About

            “Negrotown” is a five-minute clip created by comedy duo Keegan-Michael Key and Jordan Peele for their television show Key & Peele on Comedy Central. Key & Peele uses satire, comedy, and popular culture in order to address current social issues, especially about race, gender, and ethnicity. “Negrotown” premiered on their show in September 2015 in their final episode. The sketch begins with Key walking down a dimly lit alleyway while suspenseful piano music plays in the background. A white police officer pulls up in his vehicle and tells Key, an African-American man, to “hold it right there.” The two get into a verbal disagreement about what Key did to deserve being stopped by the police officer. Angered, the officer forcefully hits Key’s head into the police cruiser. After this, a homeless-looking man approaches Key and the two African-American men walk down the dark alley together, which ultimately leads into a bright magical portal that transports them to “Negrotown,” a “utopia for black people.” Here, the man who once looked homeless is dressed in a bright pink suit and joyfully sings about the positive aspects of Negrotown. A chorus of people recite lyrics about Negrotown having no “trigger-happy cops,” no white people “stealing your culture and thinking it’s theirs,” and no people making you their “token black friend.” In short, Negrotown is a place where African-Americans do not face any racial prejudice or discrimination which occurs in the outside world. After the song and dance about Negrotown is over, the clip goes back to the same back alley and we see Key laying on the ground, forced to face reality again. The police officer asks him to get up. Key looks at him surprised, stating, “I thought I was going to Negrotown.” The officer answers, “You are.”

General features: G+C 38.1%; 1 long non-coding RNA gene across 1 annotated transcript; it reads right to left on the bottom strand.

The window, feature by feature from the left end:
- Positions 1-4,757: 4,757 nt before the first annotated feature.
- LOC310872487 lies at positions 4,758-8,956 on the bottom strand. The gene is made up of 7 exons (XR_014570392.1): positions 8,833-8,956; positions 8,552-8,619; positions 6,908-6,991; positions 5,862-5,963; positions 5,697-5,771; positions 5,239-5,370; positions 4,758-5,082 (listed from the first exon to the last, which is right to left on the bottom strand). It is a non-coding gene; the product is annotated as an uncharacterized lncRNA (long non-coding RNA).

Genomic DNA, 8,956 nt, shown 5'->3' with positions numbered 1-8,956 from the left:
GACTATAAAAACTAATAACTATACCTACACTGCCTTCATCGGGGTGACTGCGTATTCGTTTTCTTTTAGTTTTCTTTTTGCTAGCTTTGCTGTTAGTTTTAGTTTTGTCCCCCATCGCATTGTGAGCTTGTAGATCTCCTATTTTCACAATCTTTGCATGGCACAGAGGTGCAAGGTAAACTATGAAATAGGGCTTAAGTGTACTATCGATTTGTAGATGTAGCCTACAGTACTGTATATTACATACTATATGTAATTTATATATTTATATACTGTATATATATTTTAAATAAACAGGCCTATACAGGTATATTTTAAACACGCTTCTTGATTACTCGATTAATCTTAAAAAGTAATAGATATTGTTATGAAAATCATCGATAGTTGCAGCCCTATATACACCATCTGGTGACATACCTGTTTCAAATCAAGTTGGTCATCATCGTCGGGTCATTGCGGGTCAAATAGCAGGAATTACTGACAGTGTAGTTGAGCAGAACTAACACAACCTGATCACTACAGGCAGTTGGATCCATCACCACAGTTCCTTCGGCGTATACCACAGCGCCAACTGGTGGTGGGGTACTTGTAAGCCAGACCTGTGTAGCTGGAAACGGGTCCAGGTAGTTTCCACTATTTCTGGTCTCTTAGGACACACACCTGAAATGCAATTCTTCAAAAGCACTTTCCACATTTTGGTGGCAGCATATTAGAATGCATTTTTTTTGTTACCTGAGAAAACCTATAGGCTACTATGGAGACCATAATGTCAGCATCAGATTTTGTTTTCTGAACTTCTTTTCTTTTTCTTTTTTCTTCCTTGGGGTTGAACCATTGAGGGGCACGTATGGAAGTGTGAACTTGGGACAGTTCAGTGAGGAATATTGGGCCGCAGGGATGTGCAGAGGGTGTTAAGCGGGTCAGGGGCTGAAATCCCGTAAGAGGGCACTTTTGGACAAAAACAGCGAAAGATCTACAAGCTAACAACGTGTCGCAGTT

Discussion

This clip addresses a wide variety of racial issues, what are some that were discussed? What impact do these problems have on our society?

Why did Key and Peele decide to approach these issues by using a fictional utopia? How does this skit use satire and storytelling to combat racial prejudice and discrimination?

Did you notice any issues about gender inequality that were brought up by the African-American women in the clip? How did the topics addressed by them show the importance of gender?

What does the police officer mean when he replies to Key that he is, in fact, going to “Negrotown”? What does this say about the society outside of “Negrotown”?